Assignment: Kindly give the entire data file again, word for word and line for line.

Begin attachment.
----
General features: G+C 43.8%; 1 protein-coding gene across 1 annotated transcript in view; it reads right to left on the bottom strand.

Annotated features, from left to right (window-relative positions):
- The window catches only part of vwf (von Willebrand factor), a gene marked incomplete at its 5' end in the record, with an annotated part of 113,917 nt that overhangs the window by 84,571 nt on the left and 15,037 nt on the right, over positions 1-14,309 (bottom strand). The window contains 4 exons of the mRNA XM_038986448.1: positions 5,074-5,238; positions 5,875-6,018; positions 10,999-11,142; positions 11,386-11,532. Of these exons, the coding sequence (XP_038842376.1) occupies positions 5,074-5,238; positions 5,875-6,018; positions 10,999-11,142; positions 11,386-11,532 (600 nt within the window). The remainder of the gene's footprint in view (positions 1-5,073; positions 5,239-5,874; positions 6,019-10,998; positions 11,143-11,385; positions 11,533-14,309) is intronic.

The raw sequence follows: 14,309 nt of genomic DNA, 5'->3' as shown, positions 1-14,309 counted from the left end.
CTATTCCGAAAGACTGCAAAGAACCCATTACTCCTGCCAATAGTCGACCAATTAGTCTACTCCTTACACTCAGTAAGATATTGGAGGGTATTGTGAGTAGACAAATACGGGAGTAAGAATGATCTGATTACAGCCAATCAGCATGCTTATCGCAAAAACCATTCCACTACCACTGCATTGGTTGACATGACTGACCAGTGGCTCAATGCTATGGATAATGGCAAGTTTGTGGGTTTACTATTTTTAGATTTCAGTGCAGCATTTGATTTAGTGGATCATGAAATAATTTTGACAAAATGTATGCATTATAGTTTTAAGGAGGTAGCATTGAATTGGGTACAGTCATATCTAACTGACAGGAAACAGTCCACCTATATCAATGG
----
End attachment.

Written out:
General features: G+C 43.8%; 1 protein-coding gene across 1 annotated transcript in view; it reads right to left on the bottom strand.

Annotated features, from left to right (window-relative positions):
- The window catches only part of vwf (von Willebrand factor), a gene marked incomplete at its 5' end in the record, with an annotated part of 113,917 nt that overhangs the window by 84,571 nt on the left and 15,037 nt on the right, over positions 1-14,309 (bottom strand). The window contains 4 exons of the mRNA XM_038986448.1: positions 5,074-5,238; positions 5,875-6,018; positions 10,999-11,142; positions 11,386-11,532. Of these exons, the coding sequence (XP_038842376.1) occupies positions 5,074-5,238; positions 5,875-6,018; positions 10,999-11,142; positions 11,386-11,532 (600 nt within the window). The remainder of the gene's footprint in view (positions 1-5,073; positions 5,239-5,874; positions 6,019-10,998; positions 11,143-11,385; positions 11,533-14,309) is intronic.

The raw sequence follows: 14,309 nt of genomic DNA, 5'->3' as shown, positions 1-14,309 counted from the left end.
CTATTCCGAAAGACTGCAAAGAACCCATTACTCCTGCCAATAGTCGACCAATTAGTCTACTCCTTACACTCAGTAAGATATTGGAGGGTATTGTGAGTAGACAAATACGGGAGTAAGAATGATCTGATTACAGCCAATCAGCATGCTTATCGCAAAAACCATTCCACTACCACTGCATTGGTTGACATGACTGACCAGTGGCTCAATGCTATGGATAATGGCAAGTTTGTGGGTTTACTATTTTTAGATTTCAGTGCAGCATTTGATTTAGTGGATCATGAAATAATTTTGACAAAATGTATGCATTATAGTTTTAAGGAGGTAGCATTGAATTGGGTACAGTCATATCTAACTGACAGGAAACAGTCCACCTATATCAATGG